Mid-City Bayou Boogaloo has always attracted music lovers to its three stages along Bayou St. John. It also attracted fans to float around the bayou in boats and rafts. It’s complicated, because the city officially advises against swimming in Bayou St. John (mainly because of the objects at the bottom). Nonetheless, Boogaloo fans arrived in canoes, makeshift barges, giant inflatables and more.
This year, Bayou Boogaloo is getting wet. One of the music festival’s three stages will float on the bayou – anchored to the shore – and will primarily feature marching bands.
There are a few changes from the pre-pandemic editions of the festival, but the Boogaloo is back with three evening music stages from Friday May 20 to Sunday May 22. There’s also a children’s stage, a large art market, food and drink vendors and more.
The musical lineup includes a mix of New Orleans bands and a few guest artists. Many artists were scheduled to play the canceled 2020 event and have been waiting for this festival.
Ani DiFranco is headlining the festival at 8 p.m. Saturday, and she’s due to begin a summer tour in June. DiFranco had just finished writing a suite of songs when the pandemic shutdowns began. She was able to record them in Durham, North Carolina, backed by musicians from bands located there, including alternative country band Hiss Golden Messenger and The Mountain Goats. “Revolutionary Love” was released last year and is a mix of folk, soul and jazz-pop.
Also hailing from the Triangle area of North Carolina, The Squirrel Nut Zippers enjoyed great success during the swing craze when the group was based in Chapel Hill. Over time, most of the members moved to New Orleans and reassembled the band, led by guitarist Jimbo Mathus. The Squirrel Nut Zippers perform at 6:45 p.m. Friday.
The Soul Rebels perform Friday at 8 p.m. on the main stage on avenue d’Orléans. Most marching band performances will take place on the Pacifico Bayou floating stage near the Lafitte Avenue end of the bayou. This includes the Young Fellaz Brass Band on Friday and the Big Six Brass Band, Kings of Brass and others on Saturday. On Sunday, the lineup includes the Young Pinstripe, Chosen Ones, Orleans and Lagniappe marching bands.
Brooklyn’s Red Baraat traveled to New Orleans often during the spring music festival season. His bhangra funk sound is a fusion of bhangra music from founder Sunny Jain’s legacy in India’s Punjabi region with jazz and New York funk and hip-hop influences. The band performs at 6 p.m. Saturday.
Dragon Smoke, featuring keyboardist Ivan Neville, guitarist Eric Lindell and members of Galactic, will perform Friday night. Also on opening night is Chapel Hart, a country band featuring the harmonizing of sisters Danica and Devynn Hart and their cousin Trea Swindle. Inferno Burlesque performs on the Pacifico Floating Stage on Friday.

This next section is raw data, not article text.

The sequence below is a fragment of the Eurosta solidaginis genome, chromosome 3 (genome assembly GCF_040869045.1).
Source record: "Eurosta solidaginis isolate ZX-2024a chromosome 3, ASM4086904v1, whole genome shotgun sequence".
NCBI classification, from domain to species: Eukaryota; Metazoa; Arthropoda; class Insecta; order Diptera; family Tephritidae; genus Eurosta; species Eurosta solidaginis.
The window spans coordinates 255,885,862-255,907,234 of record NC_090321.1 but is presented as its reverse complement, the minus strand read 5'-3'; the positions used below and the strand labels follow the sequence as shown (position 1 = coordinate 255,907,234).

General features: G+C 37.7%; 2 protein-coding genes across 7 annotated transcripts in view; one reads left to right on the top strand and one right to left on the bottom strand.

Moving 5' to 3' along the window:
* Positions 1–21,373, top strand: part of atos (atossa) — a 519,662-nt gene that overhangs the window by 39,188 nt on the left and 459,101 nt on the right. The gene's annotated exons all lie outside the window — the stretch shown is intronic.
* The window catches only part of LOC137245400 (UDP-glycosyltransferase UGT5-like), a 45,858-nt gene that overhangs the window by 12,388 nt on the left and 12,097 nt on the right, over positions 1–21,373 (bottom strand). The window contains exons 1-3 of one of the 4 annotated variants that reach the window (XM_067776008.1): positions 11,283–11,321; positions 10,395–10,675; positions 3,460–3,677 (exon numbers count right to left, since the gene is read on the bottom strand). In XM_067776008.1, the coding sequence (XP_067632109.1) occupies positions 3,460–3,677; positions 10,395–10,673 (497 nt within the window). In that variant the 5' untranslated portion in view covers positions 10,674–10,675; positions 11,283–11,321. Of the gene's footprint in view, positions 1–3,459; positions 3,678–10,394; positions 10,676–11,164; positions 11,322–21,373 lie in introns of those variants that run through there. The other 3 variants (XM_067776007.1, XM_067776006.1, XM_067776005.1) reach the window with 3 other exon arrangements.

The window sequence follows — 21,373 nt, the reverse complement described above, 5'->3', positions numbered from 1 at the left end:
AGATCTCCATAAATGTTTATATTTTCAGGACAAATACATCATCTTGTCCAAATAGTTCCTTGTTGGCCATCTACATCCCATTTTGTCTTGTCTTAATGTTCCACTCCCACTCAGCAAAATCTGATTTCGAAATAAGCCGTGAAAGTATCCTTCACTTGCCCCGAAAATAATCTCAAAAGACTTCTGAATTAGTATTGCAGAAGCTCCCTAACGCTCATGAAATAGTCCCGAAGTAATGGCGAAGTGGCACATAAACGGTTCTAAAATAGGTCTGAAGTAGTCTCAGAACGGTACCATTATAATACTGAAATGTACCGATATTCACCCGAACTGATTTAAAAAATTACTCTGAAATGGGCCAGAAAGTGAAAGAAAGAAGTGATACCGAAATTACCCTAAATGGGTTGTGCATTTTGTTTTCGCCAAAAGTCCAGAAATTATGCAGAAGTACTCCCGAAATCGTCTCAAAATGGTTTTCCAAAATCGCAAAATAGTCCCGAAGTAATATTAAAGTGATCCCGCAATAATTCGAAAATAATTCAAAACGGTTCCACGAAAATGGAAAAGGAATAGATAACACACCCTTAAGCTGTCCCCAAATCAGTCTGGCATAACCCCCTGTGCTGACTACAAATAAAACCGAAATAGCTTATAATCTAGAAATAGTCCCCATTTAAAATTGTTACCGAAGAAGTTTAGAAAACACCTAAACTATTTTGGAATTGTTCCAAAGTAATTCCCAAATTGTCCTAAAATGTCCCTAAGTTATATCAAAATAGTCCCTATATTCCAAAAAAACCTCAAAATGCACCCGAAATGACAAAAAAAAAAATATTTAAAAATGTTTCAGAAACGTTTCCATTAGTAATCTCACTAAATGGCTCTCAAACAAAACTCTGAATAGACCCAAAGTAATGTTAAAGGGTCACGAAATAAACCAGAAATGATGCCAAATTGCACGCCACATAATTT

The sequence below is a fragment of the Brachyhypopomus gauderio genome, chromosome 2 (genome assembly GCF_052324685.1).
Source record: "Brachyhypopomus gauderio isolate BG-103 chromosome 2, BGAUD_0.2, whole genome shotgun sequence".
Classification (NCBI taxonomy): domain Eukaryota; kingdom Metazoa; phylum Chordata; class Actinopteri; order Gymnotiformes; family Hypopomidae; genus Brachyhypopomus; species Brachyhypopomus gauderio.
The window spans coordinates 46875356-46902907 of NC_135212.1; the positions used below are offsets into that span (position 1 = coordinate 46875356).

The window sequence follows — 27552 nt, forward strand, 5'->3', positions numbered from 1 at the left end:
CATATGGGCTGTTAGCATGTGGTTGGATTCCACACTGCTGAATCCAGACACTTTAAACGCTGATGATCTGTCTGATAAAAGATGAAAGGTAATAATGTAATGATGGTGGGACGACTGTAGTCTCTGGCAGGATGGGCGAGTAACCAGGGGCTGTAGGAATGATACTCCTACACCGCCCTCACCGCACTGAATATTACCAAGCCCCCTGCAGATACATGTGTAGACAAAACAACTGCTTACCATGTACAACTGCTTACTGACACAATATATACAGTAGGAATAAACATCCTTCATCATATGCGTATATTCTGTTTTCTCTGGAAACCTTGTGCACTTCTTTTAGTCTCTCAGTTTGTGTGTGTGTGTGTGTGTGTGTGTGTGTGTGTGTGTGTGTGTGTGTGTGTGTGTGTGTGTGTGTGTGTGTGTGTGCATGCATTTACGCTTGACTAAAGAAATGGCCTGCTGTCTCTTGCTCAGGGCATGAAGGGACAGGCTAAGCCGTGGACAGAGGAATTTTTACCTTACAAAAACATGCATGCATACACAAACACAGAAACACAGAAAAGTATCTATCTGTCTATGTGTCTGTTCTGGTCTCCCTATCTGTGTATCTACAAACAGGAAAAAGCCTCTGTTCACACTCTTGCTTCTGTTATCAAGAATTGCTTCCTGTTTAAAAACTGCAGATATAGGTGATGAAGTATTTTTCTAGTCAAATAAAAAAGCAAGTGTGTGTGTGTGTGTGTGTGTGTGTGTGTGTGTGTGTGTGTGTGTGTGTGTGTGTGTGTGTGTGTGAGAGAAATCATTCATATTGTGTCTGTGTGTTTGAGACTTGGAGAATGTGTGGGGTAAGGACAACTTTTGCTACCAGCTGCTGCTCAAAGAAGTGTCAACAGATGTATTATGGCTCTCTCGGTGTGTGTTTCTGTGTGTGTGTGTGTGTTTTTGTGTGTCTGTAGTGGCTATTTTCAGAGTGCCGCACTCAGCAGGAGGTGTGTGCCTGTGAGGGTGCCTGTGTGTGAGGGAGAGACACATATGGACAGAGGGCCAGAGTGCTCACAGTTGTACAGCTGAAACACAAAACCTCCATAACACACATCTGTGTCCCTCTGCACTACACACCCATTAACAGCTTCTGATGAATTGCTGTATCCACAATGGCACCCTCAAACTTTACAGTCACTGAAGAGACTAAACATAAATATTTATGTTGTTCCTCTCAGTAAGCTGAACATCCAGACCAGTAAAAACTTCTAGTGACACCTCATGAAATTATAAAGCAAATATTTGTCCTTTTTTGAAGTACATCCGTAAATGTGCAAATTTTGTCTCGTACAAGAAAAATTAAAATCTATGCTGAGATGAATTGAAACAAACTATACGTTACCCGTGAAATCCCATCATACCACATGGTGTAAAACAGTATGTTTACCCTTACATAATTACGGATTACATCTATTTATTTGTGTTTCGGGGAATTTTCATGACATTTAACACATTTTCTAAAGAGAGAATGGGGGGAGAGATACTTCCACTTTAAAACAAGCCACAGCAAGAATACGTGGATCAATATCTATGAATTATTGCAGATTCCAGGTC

On Saturday, Big Chief Monk Boudreaux and the Golden Eagles and New Soul Finders, led by guitarist Marc Stone and vocalist Marilyn Barbarin. Houston’s Los Skarnales fuses ska and punk with Mexican-American music from Texas and northern Mexico.
On Sunday, Lafayette slide guitar and bluesman Sonny Landreth make the headlines. There are also sets from singer Maggie Koerner, Michot’s Melody Makers, the Colin Lake Band and Balkan-inspired band Blato Zlato. There’s also a tribute to folk and roots music stalwart Spencer Bohren by The Whippersnappers, conducted by his son, pianist Andre Bohren.
The festival’s children’s stage will feature band School of Rock, Brazilian martial arts and dance group Capoeira New Orleans, Poose the Puppet, a pirate improv show from Goat in the Road Productions and more.
The festival has around 20 food vendors, including Southerns and Da GM’s Smoke & Soul BBQ food trucks. The Clesi Restaurant and Caterer will offer boiled crayfish. There’s also Bub’s Burgers, Empanola, and Ajun Cajun. New to the festival are Dat Dog, Jamaican Jerk House, Soule Cafe and Keyala’s Pralines. Many vendors offer vegan or vegetarian items.
The Art Market has 60 artists and artisans offering ceramics, glassware, jewelry, puzzles, paintings, home decor, pet supplies, gifts and more.
Tickets to the festival are $15 on Friday night and $30 for all-day admission on Saturday or Sunday. Advance tickets are available online, and ticket holders can enter any of the festival’s three gates. To purchase tickets at the door, there is a box office on Orleans Avenue on the French Quarter side of the bayou. VIP ticket holders will receive electronic wristbands to use at beverage vendors inside the park. The bars accept credit cards, but not cash. Most food and craft vendors accept cash or credit cards.
Bayou Boogaloo has posted its water access rules, intended both for safety and to improve post-party cleanup. Some floating vehicles can be launched before the festival and many ships will require a deposit, refundable when the boat or raft is retired after the event. Motor boats are not permitted. State laws regarding water safety apply. Visit the website for a full list of rules and guidelines. Visit thebayouboogaloo.com for details and tickets.
Why do pirates spend so much time hiding and looking for treasure instead of just spending it?